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Martin Luther King or Robert E. Lee

Op-ed by David W. Marshall

David W. Marshall. File photo.

Since 1983, the third Monday in January represents the day in which the life of Dr. Martin Luther King is celebrated with a federal holiday. For southerners, devotion to their Confederate heritage remains deep and long lasting.

As a result, several states added the celebration of Confederate Army general Robert E. Lee to the same day as the King Holiday. While states such as Virginia, North Carolina and Arkansas eventually removed the joint celebration, Alabama and Mississippi still honors Lee with King. Both men are considered to be American icons, but for opposing reasons.
The joint celebration is truly a contradiction of ideology. Would a person who admires Robert E. Lee and what he stood for as a Confederate also be an admirer of Martin Luther King and what he stood for as a civil rights leader?

In many ways, the South has never gotten over the Civil War. Robert E. Lee will always be a timeless hero throughout the South despite leading an army that conducted “slave hunts” of free Black Americans.

Despite being a slave owner who ordered his slaves whipped and families separated. Despite leading a Confederate army that slaughtered Black Union soldiers while attempting to surrender. After the war, he continued to fight against efforts to give Black Americans their rights as citizens.

While Lee continues to be seen as a Confederate leader worthy of appreciation, does it matter to southerners that he was indicted by a grand jury in Norfolk, Virginia for treason?

The grand jury charged him with “wickedly, maliciously, and traitorously” carrying on a war against the Constitution and the “peace and dignity” of the United States of America. During the Civil War era, a Confederate was a person who saw themselves as a southerner first. Their allegiance was to their states over the federal authority of the United States government.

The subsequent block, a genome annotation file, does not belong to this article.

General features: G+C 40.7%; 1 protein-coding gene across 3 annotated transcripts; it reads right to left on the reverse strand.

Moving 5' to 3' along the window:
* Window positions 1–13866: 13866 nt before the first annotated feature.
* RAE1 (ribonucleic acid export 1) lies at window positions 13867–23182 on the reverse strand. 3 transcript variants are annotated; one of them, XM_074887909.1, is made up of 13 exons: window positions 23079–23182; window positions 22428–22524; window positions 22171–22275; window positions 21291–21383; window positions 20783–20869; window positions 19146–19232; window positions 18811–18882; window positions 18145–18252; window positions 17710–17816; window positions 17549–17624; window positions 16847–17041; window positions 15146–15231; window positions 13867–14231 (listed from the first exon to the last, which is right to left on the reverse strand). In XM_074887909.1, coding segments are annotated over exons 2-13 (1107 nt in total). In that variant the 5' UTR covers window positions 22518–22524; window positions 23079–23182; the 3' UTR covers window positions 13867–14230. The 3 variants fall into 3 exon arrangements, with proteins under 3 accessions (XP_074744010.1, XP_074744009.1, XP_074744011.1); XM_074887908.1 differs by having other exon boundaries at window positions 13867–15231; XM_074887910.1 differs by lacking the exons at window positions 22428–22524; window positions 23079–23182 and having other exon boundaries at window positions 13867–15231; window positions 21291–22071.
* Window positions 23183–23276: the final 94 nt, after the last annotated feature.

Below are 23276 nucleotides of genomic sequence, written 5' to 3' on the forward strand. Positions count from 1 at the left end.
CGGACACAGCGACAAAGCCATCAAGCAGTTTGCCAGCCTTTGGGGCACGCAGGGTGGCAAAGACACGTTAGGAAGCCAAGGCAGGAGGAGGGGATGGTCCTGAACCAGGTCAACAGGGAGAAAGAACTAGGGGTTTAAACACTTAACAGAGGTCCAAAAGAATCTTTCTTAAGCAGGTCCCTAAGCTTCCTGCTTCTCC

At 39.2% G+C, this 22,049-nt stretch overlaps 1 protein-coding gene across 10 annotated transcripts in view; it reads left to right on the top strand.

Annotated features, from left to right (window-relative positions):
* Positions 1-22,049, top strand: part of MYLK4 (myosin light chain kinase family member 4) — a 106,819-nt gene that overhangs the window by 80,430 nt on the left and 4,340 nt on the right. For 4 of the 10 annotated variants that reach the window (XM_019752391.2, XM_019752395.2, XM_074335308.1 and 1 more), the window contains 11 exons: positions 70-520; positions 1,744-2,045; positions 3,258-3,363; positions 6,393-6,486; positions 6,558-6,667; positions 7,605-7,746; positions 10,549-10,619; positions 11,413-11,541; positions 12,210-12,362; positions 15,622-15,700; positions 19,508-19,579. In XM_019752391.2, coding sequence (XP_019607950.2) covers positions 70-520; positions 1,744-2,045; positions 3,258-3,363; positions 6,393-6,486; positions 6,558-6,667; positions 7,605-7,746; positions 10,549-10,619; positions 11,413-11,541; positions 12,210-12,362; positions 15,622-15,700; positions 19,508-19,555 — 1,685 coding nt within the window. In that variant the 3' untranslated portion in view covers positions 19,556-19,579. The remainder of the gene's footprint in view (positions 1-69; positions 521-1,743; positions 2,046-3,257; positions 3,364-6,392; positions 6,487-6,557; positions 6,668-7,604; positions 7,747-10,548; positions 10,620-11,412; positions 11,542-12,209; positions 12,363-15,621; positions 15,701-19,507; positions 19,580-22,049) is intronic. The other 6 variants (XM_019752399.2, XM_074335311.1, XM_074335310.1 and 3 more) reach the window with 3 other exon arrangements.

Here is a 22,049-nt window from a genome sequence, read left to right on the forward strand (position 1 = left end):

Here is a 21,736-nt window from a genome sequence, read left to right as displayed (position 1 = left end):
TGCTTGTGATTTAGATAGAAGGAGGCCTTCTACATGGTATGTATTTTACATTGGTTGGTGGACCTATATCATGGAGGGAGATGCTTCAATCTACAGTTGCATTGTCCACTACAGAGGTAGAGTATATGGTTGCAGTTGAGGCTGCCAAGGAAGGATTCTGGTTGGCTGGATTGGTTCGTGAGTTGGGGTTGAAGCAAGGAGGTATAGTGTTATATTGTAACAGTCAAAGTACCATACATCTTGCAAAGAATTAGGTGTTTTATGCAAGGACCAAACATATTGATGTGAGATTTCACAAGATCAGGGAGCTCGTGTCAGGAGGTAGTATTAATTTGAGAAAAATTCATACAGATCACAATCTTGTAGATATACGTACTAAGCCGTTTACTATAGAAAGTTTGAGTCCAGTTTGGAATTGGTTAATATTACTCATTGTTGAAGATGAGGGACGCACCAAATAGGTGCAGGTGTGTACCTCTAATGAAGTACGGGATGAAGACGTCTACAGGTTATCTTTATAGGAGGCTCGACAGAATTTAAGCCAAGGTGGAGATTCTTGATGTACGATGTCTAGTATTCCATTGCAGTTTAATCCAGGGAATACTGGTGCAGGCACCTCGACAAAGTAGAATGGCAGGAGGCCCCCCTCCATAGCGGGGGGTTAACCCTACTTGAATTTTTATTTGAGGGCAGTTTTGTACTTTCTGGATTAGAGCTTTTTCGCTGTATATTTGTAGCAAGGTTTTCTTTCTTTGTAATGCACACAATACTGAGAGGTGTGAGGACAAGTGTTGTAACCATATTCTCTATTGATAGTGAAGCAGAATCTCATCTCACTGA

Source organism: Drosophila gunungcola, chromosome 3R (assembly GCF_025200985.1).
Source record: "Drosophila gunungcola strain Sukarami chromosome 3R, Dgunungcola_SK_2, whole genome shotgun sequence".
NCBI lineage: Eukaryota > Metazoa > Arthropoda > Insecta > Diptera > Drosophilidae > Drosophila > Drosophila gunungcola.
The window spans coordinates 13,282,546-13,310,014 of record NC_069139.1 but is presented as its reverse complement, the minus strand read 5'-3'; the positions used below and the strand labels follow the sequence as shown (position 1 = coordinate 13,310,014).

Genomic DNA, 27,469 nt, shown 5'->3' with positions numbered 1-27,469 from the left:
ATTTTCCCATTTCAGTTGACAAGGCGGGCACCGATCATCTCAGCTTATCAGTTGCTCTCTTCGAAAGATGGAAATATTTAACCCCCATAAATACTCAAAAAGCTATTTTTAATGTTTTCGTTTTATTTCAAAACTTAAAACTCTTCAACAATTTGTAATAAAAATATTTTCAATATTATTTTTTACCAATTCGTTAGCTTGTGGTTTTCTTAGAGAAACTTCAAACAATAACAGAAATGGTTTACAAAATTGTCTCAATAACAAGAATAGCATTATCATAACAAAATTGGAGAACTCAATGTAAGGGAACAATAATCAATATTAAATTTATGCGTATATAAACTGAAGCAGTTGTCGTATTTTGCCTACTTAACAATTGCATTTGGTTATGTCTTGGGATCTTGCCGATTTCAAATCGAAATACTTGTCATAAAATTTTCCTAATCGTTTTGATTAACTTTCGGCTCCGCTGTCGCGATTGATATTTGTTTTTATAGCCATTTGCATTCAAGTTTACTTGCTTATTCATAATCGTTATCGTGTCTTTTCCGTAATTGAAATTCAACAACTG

This deep loyalty to the beloved South became a major part of the southern identity and culture which is still embraced today. It would not be wrong to question the American patriotism of someone who still embraces Confederate figure and beliefs. Especially as we are currently witnessing the reemergence of white nationalism in addition to challenges to constitutional and ethical norms.

All parts of the southern culture and customs are not bad, but we can never forget that the institution of slavery was the greatest influence to the southern beliefs and way of life. From slavery came the economy of cheap labor, racial hatred, disregard for humanity, distrust of outsiders, Christian hypocrisy and white supremacy. Each one became embedded in the unique culture of the South, and remained part of the southern identity long after slavery was ended.

As a pastor, Dr. Martin Luther King at times spoke about his disappointment with the white church. When he took on a leadership role during the civil rights movement, he felt white ministers, priests and rabbis of the South would be their strongest allies.

Instead, some were outright opponents refusing to understand and support the freedom movement concerning people of color. It seems hypocritical for the region of the nation which were former slaves and Jim Crow states to refer to itself as the Bible Belt. When people from Bible Belt states consistently choose Jim Crow over the teachings of Jesus Christ, we would not be wrong in questioning their Christianity.

The ideas of “love your neighbor as you love yourself” or “treat others the way you want to be treated” often gets lost in a culture and customs deeply rooted in the economy of cheap labor, racial hatred, disregard for humanity, distrust of outsiders, Christian hypocrisy and white supremacy.

Since a large amount of the South’s population consists of Black citizens, is the Bible Belt description for the South inclusive of Black Christians and their interests or is it primarily referencing socially conservative Protestants?

In a Pew Research Center’s Religious Landscape Study, nearly eight-in-ten Black Americans (79 percent) identify as Christian. By comparison, seven-in-ten Americans overall (71 percent) say they are Christian, including 70 percent of whites and 77 percent of Latinos. Meanwhile, about seven-in-ten Blacks are Protestant, compared with less than half the public overall (47 percent), including 48 percent of whites.

Is the cultural meaning behind the term “Bible Belt” a true description of the South in a racial, moral and spiritual sense? For those still celebrating Confederate hero’s, Robert E. Lee is the leader dear to their hearts, but history has proven Martin Luther King was the true American and one who led with love, compassion and faith.

~ David W. Marshall is the founder of the faith-based organization, TRB: The Reconciled Body, and author of the book God Bless Our Divided America. He can be reached at